Guatemalan president suggests temporary immigrant status for those headed to US

 The President of Guatemala, Alvaro Colom, wants to propose to the Mexican government to grant temporary immigrantion permits to Central Americans who cross Mexico to reach the United States, as a measure to avoid falling into the hands of organized crime. Speaking in a interview with a local newspaper, Colom wants to reach an agreement with Mexico in order to find "a safe and valid way to legalize migrants and, secondly, to strengthen our relationship with social networks that welcome immigrants."

Guatemalan emigrants and others from the Central American isthmus have encountered armed gangs of thugs, and corrupt police, who have murdered, raped, and extorted people trying to reach the U.S. by hitching rides on trains headed north. In a notorious case in August 2010, dozens of Latin American immigrants were found murdered - allegedly by a drug gang - near the U.S./Mexico border. Mexico has come under continued scrutiny and criticism for its government's treatment of migrants.

Colom recognized the "important work" offered by dozens of shelters to migrants passing through Mexico. Many of these are operated by Catholic parishes and religious orders. Referring to the issue of documentation, Colom said "To regulate migrants would resolve many of the issues surrounding kidnappers, fraudsters, the coyote (criminal gangs), and people traffickers."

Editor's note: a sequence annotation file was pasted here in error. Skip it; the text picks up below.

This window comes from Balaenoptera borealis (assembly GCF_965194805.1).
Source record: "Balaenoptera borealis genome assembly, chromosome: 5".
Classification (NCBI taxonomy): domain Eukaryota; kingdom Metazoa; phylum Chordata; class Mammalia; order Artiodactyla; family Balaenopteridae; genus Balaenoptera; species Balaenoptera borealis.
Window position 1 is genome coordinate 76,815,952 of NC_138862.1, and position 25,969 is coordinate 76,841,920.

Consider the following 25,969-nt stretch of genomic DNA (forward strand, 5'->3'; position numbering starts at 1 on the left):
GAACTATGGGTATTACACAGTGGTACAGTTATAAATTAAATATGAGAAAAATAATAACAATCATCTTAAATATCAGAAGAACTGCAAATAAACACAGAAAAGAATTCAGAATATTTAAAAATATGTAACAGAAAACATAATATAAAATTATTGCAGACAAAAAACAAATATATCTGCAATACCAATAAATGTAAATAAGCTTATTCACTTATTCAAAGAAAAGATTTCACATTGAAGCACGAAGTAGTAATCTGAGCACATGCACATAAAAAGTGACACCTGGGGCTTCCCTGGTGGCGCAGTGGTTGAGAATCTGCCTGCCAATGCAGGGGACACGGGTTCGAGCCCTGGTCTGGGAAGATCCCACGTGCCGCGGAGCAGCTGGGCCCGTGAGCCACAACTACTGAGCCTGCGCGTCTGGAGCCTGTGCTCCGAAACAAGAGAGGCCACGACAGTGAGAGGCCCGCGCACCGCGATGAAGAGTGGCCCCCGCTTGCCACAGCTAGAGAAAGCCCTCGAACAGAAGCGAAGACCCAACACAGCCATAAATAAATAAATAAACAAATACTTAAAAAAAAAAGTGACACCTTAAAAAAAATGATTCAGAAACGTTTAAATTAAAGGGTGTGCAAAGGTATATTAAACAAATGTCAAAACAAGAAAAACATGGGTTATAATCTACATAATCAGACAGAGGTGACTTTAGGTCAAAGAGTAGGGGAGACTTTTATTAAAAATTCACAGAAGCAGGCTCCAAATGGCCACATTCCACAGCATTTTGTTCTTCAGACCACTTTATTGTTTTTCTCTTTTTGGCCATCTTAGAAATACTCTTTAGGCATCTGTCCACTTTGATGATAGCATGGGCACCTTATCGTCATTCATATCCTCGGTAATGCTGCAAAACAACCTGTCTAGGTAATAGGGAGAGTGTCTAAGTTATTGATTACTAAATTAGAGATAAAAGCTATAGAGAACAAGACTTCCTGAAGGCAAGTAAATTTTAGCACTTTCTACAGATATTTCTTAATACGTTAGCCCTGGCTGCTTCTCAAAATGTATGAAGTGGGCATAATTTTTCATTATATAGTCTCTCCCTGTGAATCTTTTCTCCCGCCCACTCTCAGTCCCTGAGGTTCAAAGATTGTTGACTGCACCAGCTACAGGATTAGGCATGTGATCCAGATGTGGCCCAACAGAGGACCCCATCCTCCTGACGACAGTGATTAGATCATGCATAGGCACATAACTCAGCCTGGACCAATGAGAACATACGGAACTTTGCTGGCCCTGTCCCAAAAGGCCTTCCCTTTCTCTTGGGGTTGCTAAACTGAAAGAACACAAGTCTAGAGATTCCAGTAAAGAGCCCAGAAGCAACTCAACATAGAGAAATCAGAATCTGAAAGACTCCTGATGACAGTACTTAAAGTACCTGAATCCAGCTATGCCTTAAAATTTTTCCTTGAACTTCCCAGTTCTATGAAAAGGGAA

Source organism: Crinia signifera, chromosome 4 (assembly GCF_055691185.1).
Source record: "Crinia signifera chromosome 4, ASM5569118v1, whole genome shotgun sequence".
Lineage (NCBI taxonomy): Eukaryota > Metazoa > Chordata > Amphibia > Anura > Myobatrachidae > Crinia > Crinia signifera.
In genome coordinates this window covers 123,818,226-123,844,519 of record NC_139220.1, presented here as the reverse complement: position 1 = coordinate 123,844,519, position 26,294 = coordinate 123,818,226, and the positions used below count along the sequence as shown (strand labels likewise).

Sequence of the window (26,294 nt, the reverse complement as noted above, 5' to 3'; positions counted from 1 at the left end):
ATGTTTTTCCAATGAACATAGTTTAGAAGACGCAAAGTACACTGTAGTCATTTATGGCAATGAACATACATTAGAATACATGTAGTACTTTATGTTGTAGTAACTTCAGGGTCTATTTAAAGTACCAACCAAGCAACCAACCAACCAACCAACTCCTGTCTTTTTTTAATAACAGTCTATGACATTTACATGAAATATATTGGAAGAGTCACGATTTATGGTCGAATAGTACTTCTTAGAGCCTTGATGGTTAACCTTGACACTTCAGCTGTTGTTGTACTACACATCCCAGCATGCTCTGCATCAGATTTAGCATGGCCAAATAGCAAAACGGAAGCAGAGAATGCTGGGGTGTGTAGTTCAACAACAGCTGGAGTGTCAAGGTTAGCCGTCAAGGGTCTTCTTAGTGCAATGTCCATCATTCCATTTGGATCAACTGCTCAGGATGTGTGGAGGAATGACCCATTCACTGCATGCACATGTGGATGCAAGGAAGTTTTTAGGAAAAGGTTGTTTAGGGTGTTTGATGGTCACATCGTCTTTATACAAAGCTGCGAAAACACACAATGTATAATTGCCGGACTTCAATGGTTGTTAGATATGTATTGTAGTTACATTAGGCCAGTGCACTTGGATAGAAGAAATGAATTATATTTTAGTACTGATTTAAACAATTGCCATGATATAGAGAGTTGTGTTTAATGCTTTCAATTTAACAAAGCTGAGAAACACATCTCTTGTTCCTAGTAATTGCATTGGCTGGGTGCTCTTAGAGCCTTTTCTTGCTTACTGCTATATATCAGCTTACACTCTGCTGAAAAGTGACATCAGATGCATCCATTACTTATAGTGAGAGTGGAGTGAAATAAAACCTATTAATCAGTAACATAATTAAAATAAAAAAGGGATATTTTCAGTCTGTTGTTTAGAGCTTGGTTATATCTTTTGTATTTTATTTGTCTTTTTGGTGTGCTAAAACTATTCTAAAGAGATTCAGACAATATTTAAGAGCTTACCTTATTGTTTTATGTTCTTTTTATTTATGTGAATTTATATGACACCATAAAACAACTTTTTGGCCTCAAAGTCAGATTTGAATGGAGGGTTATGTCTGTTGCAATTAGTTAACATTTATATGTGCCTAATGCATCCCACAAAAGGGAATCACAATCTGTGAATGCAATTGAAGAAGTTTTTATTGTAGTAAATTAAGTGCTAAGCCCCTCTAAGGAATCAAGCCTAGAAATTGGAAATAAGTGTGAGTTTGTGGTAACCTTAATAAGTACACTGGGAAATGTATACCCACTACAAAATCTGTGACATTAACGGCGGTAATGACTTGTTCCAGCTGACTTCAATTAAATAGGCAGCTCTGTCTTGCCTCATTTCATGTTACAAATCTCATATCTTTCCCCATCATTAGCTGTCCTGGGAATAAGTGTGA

Each year between 200,000 and 300,000 undocumented Central American immigrants cross Mexico intending to reach the United States. An untold number of these are murdered when they are not able to pay ransom demanded by criminal gangs. Colom suggested that a "temporary, transitory document" be offered to these migrants and thus legalize their status in Mexico.

Regarding the 2010 massacre of 72 Central Americans at Tamaulipas, Colom said that "it was a terrible thing.I received the bodies of the murdered Guatemalans, and we still have to catch those responsible for the kidnapping of 50 migrants in Chahuites, Oaxaca," he said. 



Spero News editor Martin Barillas is a former US diplomat, who also worked as a democracy advocate and election observer in Latin America. He is also a freelance translator.

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